Victims' Groups Say Catholic Sex-Abuse Standards Not Tough Enough

By Robert B. Bluey | July 7, 2008 | 8:04 PM EDT

( - U.S. Catholic bishops will take a step backward by adopting a watered down set of child-abuse standards at this week's four-day meeting in Washington, D.C., some victim-advocacy groups charged.

When U.S. bishops met with Vatican officials in late October, the victims' groups were hoping the church would take a tougher stand against priests who are accused of abuse. They say that did not happen, despite claims to the contrary by church leaders.

"Instead of moving toward zero-tolerance, we're moving away from that atmosphere," said Sue Archibald, president of the victim-advocacy group The Linkup. "Priests would probably say this is much more fair, but from a victim's perspective, this is a serious step in the wrong direction."

The U.S. Conference of Catholic Bishops made two significant announcements relating to the sexual-abuse scandal prior to this week's gathering. Revisions to the guidelines were released on Monday, and then on Thursday the bishops introduced a top-ranking FBI official as director of Office of Child and Youth Protection.

While the victims' groups hailed the appointment of 24-year FBI veteran Kathleen McChesney, they said the revised guidelines fail to reform the church on several fronts.

"It's really disappointing and devastating for the American Catholic Church," said Barbara Blaine, founder and president of the Survivors Network of those Abused by Priests. "I think we have to be fearful again for our children in the Catholic institutions."

Archibald and Blaine were not completely upset with the revisions. They commended the church for expanding the guidelines to include religious order priests in addition to diocesan priests and prohibiting bishops from transferring accused priests to another parish for assignment.

But Archibald said the previous document, approved by bishops at a June meeting in Dallas, was much tougher on priests before the most recent revisions.

The inclusion of a statute of limitations -- 10 years past a layperson's 18th birthday -- makes it easier for the church to disregard many victims' complaints, she said. Many of the victims who Archibald counsels are older, she noted.

Archibald said she was concerned about changes in bishops' reporting requirements and internal investigation tactics. Also disturbing, she said, was the diminished role of laypeople and review boards that were intended to combat secrecy.

"The bishop is still the authority in making the decisions," Archibald said. "Although he'll take input from the review boards, he's still the judge and the jury. The laypeople are still in the process, but their opinions don't mean much."

The Catholic League, a group that fights anti-Catholic sentiment, countered the complaints of the victims' groups. League President William Donohue released two statements last week, one praising the revised guidelines and another attacking these so-called "rogue Catholics."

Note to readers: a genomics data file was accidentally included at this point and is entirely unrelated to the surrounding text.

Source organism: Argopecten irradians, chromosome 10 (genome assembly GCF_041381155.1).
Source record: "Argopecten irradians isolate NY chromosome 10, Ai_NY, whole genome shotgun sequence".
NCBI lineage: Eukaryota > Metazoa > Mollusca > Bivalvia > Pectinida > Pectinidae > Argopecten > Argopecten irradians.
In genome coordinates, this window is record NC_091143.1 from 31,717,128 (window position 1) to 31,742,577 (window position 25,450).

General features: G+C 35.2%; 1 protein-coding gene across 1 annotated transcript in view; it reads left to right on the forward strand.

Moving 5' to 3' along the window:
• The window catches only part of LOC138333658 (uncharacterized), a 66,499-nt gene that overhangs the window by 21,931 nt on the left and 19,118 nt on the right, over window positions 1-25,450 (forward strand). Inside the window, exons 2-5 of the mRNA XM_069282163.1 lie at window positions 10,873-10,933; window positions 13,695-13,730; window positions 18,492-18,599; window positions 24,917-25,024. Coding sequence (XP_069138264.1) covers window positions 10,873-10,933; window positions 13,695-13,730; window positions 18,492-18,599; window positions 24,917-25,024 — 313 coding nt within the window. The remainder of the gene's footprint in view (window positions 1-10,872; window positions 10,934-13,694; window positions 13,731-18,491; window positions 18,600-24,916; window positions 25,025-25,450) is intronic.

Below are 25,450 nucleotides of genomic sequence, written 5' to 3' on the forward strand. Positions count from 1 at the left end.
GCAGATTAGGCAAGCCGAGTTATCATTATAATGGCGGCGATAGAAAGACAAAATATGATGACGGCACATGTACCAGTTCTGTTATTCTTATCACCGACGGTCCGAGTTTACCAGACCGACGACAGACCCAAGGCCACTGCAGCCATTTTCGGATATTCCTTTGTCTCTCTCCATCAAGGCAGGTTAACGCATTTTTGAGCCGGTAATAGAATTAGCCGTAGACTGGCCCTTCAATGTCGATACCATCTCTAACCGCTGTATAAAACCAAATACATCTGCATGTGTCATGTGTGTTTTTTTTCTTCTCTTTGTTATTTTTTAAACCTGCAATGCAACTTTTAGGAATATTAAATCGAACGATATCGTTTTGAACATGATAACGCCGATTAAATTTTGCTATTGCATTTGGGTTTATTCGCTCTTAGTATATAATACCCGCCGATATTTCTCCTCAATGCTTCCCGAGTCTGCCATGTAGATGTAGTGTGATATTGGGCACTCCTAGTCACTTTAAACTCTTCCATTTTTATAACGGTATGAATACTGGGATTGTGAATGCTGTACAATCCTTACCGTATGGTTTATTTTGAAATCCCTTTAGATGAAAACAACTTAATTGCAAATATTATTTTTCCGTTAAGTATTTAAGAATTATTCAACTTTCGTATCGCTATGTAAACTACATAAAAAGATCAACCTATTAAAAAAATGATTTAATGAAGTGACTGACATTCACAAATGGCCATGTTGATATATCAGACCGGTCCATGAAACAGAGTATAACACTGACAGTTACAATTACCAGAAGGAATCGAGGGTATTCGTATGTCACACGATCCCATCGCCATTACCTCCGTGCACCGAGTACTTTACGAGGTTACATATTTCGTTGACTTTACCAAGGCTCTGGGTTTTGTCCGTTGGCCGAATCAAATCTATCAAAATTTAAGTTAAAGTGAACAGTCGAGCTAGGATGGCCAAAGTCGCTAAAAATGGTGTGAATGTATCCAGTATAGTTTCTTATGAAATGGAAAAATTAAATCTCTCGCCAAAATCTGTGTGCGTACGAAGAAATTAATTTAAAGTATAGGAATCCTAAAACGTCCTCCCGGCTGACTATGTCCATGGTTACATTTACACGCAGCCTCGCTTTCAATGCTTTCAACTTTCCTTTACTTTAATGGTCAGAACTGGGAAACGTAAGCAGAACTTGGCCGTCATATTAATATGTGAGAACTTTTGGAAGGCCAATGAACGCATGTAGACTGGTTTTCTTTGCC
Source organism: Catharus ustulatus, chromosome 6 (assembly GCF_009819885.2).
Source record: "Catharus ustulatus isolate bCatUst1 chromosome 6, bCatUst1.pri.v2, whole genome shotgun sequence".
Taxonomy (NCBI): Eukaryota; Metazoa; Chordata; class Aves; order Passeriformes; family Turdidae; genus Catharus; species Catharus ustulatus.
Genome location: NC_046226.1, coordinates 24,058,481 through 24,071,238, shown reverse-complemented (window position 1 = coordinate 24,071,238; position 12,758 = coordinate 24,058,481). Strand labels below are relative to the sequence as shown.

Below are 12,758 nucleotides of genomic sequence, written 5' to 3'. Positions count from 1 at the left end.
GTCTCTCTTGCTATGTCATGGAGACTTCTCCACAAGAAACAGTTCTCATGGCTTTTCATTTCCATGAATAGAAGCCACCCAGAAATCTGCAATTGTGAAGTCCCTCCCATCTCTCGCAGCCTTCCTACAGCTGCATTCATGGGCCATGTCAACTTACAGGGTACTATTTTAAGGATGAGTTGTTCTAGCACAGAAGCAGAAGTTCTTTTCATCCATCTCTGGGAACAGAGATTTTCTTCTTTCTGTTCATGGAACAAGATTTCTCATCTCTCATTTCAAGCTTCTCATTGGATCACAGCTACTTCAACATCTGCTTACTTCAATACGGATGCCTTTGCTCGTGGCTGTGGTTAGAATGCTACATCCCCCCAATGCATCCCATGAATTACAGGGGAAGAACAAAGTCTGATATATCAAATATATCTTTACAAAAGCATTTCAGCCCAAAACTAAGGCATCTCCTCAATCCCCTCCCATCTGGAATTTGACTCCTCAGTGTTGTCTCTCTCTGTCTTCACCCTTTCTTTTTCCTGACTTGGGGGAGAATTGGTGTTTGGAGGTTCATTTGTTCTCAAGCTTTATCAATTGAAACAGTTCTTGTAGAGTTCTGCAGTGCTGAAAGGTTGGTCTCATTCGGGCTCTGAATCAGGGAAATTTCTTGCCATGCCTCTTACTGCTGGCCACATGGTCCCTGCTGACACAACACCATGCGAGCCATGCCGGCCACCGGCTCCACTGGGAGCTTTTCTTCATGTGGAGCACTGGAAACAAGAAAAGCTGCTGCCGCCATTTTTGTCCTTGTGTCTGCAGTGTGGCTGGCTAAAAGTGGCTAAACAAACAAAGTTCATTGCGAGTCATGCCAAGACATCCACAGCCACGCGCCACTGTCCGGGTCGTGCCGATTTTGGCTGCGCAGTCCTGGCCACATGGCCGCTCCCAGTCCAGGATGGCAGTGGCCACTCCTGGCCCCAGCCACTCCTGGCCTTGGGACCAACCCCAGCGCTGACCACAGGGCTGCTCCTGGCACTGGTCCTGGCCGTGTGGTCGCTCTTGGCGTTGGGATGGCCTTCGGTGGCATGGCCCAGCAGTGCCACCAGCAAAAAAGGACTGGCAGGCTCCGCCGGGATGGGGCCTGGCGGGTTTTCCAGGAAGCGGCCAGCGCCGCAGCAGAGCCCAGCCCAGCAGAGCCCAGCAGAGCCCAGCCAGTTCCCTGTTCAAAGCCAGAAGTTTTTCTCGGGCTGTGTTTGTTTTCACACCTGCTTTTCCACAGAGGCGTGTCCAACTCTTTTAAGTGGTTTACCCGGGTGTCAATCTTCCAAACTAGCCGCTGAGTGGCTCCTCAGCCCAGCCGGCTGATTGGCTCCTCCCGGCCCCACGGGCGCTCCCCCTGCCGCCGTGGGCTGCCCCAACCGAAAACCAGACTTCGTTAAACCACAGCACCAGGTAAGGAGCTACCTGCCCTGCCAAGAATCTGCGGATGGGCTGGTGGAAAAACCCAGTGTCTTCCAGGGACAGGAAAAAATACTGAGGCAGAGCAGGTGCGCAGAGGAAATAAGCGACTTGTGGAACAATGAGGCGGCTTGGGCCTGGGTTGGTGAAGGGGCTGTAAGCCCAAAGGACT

"They usually complain about everything," spokesman Louis J. Giovino said. "What more do they want? [The guidelines] strike a balance between compassion for the victims and due process for priests. You just do not start lynching every priest who looked at someone the wrong way."

The Rev. Robert J. Silva, president of the National Federation of Priests' Councils, said many people do not realize that the document awaiting the bishops' approval governs the internal workings of the church.

"The document's purpose is to help church administrations deal with priests who have offended criminally within the context of the church," he said. "The civil law may have already sent them to prison. All kinds of things could have happened to them outside the church, but we still need to deal with those men internally."

Although church leaders might be frustrated by victims' complaints, Silva said their concerns should not be dismissed. He said victims have every right to be "loud and harsh" after having suffered abuse.

Silva said he expected some criticism of the revised guidelines, but on the whole thought they provided a good vision for the church.

"When we're looking at the development of policy within the context of the church, we can't allow ourselves to make policy on the basis of the emotion," Silva said. "It has to be on the basis of the law, and that's where we are in conflict."

A former adviser to the bishops' committee on sex abuse also called the guidelines a step in the right direction. Dr. Fred S. Berlin, who founded a sexual disorders clinic in Maryland, said the bishops must stand firm on punishment, but also recognize that some priests will require treatment.

The guidelines provide an appropriate balance, he said, following the beliefs of the church while taking a serious stand against child abuse.

A critic of the guidelines, Frances Kissling, president of Catholics for a Free Choice, said they fail to offer assurances to victims that the church will appropriately discipline priests. She also said the guidelines fail to hold priests accountable.

"If you've committed sexual abuse, you're priesthood is over," she said. "You're manhood is not over, your dignity is not over and even you're goodness is not over. But your priesthood is finished."

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